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Soaring airfares and high gas costs drove Canada’s inflation rate to a seven-year high in July, raising the chances of another Bank of Canada interest-rate hike in October.

The Consumer Price Index – a broad measure of the cost of living – hit 3 per cent in July, the highest since 2011 and above the central bank’s target of 2 per cent for the sixth month in a row.

The higher rate of inflation was fuelled by a 25.4-per-cent surge in gas prices and a 16.4-per-cent increase in air-transportation costs.

Other year-over-year gains included a 3.2-per-cent rise in the price of services and a 2.2-per-cent boost in telephone service costs. Statistics Canada said all eight of the major components it measures increased in July.

Sal Guatieri, senior economist and director for BMO Capital Markets, said that while the overall number is quite high, the Bank of Canada’s core measure of inflation – which strips out more volatile items such as energy – remains steady at 2 per cent.

“We’re not seeing a sustained upward drift in core inflation, so we’re not too worried about the inflation picture,” said Mr. Guatieri, who pointed out that those core measures provide a better picture of Canada’s economic situation.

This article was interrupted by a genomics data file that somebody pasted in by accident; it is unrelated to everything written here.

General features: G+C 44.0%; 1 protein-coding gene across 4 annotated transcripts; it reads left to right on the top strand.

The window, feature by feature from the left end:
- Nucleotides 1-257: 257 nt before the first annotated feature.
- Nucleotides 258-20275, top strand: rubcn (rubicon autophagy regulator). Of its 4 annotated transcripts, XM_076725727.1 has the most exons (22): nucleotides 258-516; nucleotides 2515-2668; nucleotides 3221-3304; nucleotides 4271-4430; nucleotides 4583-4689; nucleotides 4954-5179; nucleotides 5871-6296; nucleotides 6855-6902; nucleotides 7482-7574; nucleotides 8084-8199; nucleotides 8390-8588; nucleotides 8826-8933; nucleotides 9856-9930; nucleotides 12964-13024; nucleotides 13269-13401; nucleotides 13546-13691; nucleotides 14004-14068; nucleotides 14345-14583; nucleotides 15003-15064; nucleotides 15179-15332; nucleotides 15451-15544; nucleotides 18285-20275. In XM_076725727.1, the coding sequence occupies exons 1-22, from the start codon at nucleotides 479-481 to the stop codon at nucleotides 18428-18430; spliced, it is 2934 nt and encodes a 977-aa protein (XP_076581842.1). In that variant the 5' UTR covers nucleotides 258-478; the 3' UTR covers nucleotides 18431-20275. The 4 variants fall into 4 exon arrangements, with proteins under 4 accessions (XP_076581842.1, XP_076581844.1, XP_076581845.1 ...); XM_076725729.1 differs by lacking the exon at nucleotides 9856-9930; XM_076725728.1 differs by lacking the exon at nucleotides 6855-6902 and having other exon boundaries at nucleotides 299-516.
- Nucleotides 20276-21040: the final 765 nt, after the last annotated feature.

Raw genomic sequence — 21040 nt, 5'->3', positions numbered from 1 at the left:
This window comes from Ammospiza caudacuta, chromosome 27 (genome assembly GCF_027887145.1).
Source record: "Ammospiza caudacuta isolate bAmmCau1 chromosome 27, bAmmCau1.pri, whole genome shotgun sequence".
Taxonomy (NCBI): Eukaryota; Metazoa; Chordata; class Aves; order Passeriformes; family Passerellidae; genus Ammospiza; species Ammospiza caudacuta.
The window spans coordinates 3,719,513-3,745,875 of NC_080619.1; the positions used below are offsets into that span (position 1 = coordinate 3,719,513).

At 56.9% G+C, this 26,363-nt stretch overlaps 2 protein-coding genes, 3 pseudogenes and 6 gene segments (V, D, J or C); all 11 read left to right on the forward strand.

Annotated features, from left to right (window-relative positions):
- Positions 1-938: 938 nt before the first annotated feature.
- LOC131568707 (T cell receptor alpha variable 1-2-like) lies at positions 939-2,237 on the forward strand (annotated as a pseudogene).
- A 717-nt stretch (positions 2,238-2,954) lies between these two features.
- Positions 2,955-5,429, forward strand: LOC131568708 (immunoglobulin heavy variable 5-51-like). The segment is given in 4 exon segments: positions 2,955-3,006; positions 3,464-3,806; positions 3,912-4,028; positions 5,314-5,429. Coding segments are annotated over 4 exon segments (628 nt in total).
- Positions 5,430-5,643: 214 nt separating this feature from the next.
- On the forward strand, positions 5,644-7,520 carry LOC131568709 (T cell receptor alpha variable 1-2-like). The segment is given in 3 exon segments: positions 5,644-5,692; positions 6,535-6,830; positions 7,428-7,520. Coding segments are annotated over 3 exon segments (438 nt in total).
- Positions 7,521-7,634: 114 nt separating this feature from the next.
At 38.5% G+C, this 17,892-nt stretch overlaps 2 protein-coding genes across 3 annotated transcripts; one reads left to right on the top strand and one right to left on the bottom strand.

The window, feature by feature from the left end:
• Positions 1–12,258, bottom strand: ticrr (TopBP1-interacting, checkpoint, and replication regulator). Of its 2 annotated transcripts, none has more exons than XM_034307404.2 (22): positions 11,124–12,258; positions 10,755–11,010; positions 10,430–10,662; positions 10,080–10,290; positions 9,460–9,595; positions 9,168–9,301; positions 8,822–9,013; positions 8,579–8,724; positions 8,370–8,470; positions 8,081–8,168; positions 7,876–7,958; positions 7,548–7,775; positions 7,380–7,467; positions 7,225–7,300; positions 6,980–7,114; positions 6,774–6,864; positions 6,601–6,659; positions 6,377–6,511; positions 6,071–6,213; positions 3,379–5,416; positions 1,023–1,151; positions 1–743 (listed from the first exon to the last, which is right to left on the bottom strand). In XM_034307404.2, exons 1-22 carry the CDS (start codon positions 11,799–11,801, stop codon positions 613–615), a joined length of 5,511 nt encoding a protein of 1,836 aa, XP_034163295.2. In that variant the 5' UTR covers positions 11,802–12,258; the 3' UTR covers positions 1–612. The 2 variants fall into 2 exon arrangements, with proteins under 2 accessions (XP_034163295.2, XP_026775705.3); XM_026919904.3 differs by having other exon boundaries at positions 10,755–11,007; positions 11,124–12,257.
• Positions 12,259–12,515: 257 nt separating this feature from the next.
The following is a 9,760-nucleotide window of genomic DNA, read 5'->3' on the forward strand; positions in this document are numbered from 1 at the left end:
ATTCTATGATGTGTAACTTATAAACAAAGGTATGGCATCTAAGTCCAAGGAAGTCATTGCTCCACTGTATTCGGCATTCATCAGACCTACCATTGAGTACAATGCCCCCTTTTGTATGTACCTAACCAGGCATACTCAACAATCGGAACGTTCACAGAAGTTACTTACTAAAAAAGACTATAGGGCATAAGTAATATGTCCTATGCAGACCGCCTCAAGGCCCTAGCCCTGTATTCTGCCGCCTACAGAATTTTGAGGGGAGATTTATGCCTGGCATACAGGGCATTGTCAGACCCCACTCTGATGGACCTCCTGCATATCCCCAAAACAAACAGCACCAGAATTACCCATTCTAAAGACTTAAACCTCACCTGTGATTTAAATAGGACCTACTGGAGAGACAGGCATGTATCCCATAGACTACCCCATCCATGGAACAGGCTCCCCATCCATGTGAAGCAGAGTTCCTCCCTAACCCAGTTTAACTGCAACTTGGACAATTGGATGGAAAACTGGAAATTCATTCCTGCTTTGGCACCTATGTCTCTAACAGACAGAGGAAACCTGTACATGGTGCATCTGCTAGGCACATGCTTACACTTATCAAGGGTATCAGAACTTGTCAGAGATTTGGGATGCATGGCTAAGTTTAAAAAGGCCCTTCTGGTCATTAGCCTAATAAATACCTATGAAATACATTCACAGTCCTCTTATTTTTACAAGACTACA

CIBC Senior Economist Andrew Grantham and other economists believe inflation will cool in coming months, but Mr. Grantham said the current trade dispute between Canada and the United States could change that situation.

The current effect of tariffs on the CPI score is quite low. Statistics Canada estimated that Canada’s retaliatory tariffs on various U.S goods caused a 0.07-per-cent increase to the overall CPI.

“We were focused on the impact of those tariffs, particularly on food prices coming in, but we didn’t quite see the extent of it that we expected,” Mr. Grantham said. “But that’s something to look for going forward. It’s not necessarily that we’re not going to see it, it just might happen next month instead.”

Craig Wright, chief economist at RBC, said that the high CPI number initially led to some expectations of a Bank of Canada interest rate hike as early as September, but October is seen as more likely.

Mr. Guatieri said a hike in October will probably be the last in 2018 but several more are possible in 2019, eventually bringing the rate to a full percentage point above its current level of 1.5 per cent.

“The economy is growing at least at its potential, which suggests to the Bank of Canada that we no longer need very low interest rates,” Mr. Guatieri said.

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